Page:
Gainesville Student Wins $23,000 Scholarship for Business Studies
December 05, 2011
Antron McCullough, a 23-year-old business administration student, won $23,000 in scholarship money as part of the Dr. Pepper Tuition Giveaway during the Big 10 Championship Game on Saturday, December 3, between Michigan State University and the University of Wisconsin. The game and the tuition contest were held in Indianapolis.
McCullough emerged as one of two finalists Friday in the national competition. He then faced off against another college student in a one-on-one competition that was televised during the half-time segment of the game, broadcast on Fox Sports.
The two finalists competed to see who could throw more footballs into a replica of an oversized Dr. Pepper can. They were required to throw from a distance of five yards, in a timespan of only 30 seconds, using brand-new footballs. It was a test of precision and speed. McCullough got eight footballs into his can in a neck-and-neck competition, while his opponent landed nine, securing the grand prize of $100,000. Still, as runner-up, McCullough is grateful that he qualified for $23,000 from Dr. Pepper.
“I was very happy with the way it turned out,” McCullough said Monday. While he is still looking for aid to offset some student loans, he already had financing in place for his junior year, he explained, and can now apply his winnings toward his senior year expenses. The grand prize winner, he added, had an even more compelling financial need, so it was satisfying to see the larger sum go to the other student.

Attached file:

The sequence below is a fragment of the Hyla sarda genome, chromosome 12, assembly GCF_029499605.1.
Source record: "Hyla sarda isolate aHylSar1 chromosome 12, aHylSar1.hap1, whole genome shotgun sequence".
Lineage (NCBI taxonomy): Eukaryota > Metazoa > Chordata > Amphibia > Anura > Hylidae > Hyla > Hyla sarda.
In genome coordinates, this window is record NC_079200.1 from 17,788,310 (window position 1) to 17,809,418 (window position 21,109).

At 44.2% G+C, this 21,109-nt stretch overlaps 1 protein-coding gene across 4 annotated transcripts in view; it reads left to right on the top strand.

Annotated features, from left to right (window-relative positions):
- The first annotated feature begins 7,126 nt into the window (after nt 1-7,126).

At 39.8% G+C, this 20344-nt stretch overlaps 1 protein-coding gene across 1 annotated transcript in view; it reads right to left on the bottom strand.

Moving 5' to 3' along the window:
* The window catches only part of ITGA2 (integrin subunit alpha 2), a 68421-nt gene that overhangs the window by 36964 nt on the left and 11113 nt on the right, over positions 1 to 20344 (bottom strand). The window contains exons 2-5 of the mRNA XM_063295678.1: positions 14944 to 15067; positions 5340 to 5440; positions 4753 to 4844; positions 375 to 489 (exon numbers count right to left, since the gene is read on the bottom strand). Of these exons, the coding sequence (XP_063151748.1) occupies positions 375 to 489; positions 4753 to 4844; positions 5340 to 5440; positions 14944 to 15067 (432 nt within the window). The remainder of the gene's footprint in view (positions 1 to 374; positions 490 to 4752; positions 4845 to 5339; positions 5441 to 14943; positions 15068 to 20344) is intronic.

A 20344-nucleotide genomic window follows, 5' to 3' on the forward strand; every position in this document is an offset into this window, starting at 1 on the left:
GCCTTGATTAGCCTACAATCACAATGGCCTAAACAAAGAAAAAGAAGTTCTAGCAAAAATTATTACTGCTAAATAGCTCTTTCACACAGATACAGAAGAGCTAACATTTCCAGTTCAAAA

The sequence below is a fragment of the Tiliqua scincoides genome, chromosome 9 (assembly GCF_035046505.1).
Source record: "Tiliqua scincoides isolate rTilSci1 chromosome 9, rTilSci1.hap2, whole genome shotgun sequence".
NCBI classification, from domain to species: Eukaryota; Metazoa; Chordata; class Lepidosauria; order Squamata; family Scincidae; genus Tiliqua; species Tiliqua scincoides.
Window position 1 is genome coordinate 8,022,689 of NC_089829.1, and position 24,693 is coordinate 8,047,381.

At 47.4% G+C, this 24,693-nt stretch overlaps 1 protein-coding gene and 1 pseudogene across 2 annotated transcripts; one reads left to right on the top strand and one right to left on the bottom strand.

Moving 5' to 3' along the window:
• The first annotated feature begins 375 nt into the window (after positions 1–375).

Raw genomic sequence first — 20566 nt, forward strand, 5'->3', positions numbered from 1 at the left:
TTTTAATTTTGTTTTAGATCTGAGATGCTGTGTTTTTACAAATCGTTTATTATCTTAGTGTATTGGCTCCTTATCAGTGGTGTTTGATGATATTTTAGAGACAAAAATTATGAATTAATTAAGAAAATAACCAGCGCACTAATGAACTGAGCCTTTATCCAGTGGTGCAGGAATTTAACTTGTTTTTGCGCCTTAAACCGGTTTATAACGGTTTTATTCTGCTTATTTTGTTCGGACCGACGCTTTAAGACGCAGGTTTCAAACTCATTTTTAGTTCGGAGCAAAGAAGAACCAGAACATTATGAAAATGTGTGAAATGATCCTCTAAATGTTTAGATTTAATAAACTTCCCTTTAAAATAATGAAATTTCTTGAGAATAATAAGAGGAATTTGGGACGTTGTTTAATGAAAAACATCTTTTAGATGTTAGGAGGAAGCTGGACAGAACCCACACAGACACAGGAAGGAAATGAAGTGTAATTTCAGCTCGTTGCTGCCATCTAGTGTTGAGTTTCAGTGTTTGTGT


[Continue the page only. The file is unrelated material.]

All the Dr. Pepper contestants had to make a compelling case, through video submissions, that they deserved to be able to compete in this sports-themed national college scholarship competition. McCullough explained during his homemade video that he spent much of his youth in foster care, and continues to advocate for young people. He would like a career as a motivational speaker for young people, and is also interested in exploring public policy that concerns youth.
McCullough transferred to Saint Leo after he earned an associate degree at Santa Fe College, a two-year public college in Gainesville that is a partner institution with Saint Leo University. Graduates from Santa Fe can transfer with ease to Saint Leo’s regional education center in Gainesville to complete their bachelor’s degree requirements. McCullough followed the advice of friends who told him that if he selected Saint Leo as his transfer institution, he would receive personal attention and encouragement from faculty – an important consideration for him. “The professors really take the time to make sure you are learning,” he said. “They will sit down with you and do whatever is needed.”
McCullough will return to Florida now to complete his fall semester studies. He expects to graduate in 2013.